The Only Pregnancy & Parenting Advice You'll Ever Need
The only parenting advice you'll ever need as a new mom comes from deep within, and not a book or other parents.
When I found out I was pregnant for the first time, I sought advice everywhere—books, friends, complete strangers with kind glances that begged to know how it was going. I would ask simple, open-ended questions that begged for their knowledge in parenting, their expertise on issues I would soon find myself in and the promise that I, and my child, would be okay: “What’s your best parenting advice?”, “How did you get through xyz?”, or “What was the one piece of baby gear that you couldn’t live without”. In addition, even while I heard other pregnant moms become frustrated at unsolicited advice, I craved it—I loved to know how other new moms got through this momentous time of their lives.
Eventually, once my first born was entering her second year of life, I stopped asking for advice. I had gone through the baby stage and survived. I had breastfed the first year. She was sleeping through the night. We were heading towards potty training. My child and I had survived—perhaps we even flourished. I no longer sought the advice of anyone willing to share, and even started to get annoyed at those who gave it without solicitation. But how can I blame them? After nearly two years of information gathering, I had become the person on whom you could dump your advice and get a gracious reception in return.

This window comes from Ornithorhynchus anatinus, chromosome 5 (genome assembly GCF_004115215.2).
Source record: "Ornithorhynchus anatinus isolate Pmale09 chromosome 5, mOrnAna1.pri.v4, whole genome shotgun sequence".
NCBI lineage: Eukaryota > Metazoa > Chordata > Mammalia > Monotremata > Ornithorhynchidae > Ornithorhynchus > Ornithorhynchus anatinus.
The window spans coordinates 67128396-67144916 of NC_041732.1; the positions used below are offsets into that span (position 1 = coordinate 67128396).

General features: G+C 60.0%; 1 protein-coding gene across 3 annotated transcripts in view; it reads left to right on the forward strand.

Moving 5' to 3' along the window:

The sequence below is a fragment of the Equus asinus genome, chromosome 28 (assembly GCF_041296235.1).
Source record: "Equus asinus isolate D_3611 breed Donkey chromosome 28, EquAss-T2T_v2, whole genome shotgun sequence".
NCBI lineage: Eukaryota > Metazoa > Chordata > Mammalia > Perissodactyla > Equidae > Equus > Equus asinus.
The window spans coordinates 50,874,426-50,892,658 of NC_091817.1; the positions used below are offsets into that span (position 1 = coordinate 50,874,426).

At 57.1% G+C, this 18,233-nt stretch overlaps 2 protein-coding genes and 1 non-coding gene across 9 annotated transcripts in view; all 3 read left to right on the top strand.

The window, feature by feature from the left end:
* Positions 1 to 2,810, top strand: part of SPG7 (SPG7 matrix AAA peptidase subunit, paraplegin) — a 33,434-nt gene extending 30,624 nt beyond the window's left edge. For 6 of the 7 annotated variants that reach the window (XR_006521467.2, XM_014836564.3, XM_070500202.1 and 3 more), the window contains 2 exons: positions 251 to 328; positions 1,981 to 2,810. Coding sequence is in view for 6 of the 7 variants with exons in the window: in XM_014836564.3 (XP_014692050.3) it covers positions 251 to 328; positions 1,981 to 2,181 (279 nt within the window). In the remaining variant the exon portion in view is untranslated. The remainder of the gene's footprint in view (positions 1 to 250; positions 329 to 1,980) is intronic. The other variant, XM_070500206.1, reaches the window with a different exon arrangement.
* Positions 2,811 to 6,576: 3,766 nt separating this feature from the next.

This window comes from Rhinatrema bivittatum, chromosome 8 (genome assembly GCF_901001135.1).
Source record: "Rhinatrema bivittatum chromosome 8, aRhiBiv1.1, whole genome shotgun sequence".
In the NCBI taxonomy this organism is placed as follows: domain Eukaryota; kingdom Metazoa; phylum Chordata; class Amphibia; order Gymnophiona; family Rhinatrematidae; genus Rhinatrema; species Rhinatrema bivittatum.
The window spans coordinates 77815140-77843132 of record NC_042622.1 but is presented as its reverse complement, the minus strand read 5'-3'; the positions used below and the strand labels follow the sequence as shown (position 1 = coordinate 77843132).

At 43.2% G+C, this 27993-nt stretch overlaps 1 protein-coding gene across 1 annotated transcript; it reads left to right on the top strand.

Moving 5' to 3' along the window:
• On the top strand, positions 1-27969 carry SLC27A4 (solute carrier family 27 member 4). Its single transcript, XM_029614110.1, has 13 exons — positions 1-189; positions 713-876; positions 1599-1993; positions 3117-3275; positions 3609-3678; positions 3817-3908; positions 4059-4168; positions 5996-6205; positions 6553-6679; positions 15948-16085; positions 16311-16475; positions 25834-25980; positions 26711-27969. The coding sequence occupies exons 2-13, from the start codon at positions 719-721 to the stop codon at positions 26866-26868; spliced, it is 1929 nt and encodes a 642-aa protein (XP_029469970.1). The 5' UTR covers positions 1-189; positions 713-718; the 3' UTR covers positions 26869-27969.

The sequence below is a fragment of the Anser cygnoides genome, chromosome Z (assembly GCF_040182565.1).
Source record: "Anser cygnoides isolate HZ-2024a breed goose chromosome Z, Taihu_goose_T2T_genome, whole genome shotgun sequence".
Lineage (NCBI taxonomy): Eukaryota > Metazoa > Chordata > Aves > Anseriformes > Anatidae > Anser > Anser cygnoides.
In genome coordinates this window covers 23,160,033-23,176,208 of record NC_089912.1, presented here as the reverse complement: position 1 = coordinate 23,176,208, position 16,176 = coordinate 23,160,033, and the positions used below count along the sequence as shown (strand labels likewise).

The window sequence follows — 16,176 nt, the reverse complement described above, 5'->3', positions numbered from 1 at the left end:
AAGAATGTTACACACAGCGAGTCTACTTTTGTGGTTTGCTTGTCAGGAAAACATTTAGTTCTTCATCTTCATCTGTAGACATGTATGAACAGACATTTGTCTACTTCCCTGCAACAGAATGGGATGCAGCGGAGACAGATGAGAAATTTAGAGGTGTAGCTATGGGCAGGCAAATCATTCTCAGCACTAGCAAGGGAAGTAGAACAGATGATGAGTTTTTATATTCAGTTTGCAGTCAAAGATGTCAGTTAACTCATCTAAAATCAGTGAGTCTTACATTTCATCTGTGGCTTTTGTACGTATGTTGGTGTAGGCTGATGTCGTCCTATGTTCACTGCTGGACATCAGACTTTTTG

When I got pregnant with my second child, my son, the desire to seek guidance and perspective from moms of multiple children was great, but I opted not to ask for advice. Because here’s the thing, not all the advice I received from my first pregnancy worked for me. Though much of it did, a lot of it was conflicting and confusing. Sometimes the advice left me asking even more questions, seeking advice for the advice that was supposed to make my transition to parenthood easier. In truth, all the advice (that I had willingly asked for) was doing more damage than good.
More than anything though, asking for so much advice made me feel inadequate and doubt myself as a mother. It also gave the impression to others that I wasn’t confident or had issues with becoming a parent, which of course made me feel even more terrified at my possible shortcomings. I sucked before I even started.
After I had my second child, I realized that it wasn’t advice or information that I sought—it was companionship and the reassurance that others had gone through this phase and survived. A mom village to support me through a time of my life that would undoubtedly be challenging, yet unique to me and my family.
Last week, I found out one of my best friends is pregnant with her first child. In my excitement and her joy, it occurred to me that the best advice I could give her was truly no advice at all. We talked about pregnancy cravings, body image and baby gear, and when I felt her asking for advice, I told her what I wish someone would have told me:
“You won’t know what it’s like until you know. But when you do, you’re going to do what’s right for your baby and it won’t really matter what anyone else says about it. I’ll always be here for you, but you are your baby’s expert.”
And with that she took a big sigh, knowing that a beautiful, new road of parenthood awaits her…
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